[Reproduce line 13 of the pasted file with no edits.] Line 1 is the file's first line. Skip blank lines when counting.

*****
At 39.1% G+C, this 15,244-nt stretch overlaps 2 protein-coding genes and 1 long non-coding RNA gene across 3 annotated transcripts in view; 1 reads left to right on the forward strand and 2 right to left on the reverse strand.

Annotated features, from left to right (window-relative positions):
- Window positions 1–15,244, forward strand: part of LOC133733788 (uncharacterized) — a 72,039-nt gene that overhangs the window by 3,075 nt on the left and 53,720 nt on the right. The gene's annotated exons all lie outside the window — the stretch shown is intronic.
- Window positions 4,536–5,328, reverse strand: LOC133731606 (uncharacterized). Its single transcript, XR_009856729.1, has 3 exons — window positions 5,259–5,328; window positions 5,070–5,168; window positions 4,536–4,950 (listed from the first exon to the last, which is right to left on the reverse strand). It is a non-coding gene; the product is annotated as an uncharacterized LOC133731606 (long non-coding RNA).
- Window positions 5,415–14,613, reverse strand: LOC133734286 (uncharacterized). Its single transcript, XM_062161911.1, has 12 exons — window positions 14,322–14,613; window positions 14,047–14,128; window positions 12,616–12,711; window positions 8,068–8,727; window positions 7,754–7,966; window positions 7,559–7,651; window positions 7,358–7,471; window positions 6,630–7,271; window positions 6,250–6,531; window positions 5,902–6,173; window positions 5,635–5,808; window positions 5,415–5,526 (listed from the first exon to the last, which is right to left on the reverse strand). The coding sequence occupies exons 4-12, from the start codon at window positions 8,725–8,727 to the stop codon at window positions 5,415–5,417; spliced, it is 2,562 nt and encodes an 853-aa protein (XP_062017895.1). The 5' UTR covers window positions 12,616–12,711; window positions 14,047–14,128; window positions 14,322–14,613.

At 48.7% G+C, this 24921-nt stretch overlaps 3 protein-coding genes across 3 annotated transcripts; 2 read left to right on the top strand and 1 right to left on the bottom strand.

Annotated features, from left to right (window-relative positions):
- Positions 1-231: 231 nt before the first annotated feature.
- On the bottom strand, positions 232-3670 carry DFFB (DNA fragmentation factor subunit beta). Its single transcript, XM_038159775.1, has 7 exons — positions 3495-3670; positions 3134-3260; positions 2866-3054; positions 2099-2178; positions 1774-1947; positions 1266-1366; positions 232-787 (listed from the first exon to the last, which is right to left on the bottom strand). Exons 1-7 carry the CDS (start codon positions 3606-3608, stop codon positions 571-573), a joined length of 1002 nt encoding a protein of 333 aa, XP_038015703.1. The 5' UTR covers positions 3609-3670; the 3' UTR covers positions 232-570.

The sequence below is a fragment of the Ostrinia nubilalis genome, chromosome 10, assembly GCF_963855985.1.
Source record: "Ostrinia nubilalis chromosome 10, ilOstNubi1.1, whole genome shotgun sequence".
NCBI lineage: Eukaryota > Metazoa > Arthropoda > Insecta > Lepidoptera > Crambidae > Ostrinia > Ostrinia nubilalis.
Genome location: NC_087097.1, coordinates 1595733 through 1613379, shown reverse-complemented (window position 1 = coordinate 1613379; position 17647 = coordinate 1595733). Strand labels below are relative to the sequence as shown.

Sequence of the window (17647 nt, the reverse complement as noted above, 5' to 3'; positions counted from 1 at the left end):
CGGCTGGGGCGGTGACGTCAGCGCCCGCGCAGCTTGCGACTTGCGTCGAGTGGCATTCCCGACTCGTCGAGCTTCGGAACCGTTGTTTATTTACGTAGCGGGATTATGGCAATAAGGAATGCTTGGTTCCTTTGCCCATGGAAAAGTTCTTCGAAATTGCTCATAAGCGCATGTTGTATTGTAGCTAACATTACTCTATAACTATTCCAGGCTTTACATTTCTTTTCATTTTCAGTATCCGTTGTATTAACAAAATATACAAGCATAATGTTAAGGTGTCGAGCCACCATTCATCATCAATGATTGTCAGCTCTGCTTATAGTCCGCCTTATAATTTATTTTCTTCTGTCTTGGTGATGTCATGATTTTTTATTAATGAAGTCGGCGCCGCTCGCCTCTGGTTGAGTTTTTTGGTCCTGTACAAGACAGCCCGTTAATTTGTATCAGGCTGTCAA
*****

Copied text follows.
Genome location: NC_087097.1, coordinates 1595733 through 1613379, shown reverse-complemented (window position 1 = coordinate 1613379; position 17647 = coordinate 1595733). Strand labels below are relative to the sequence as shown.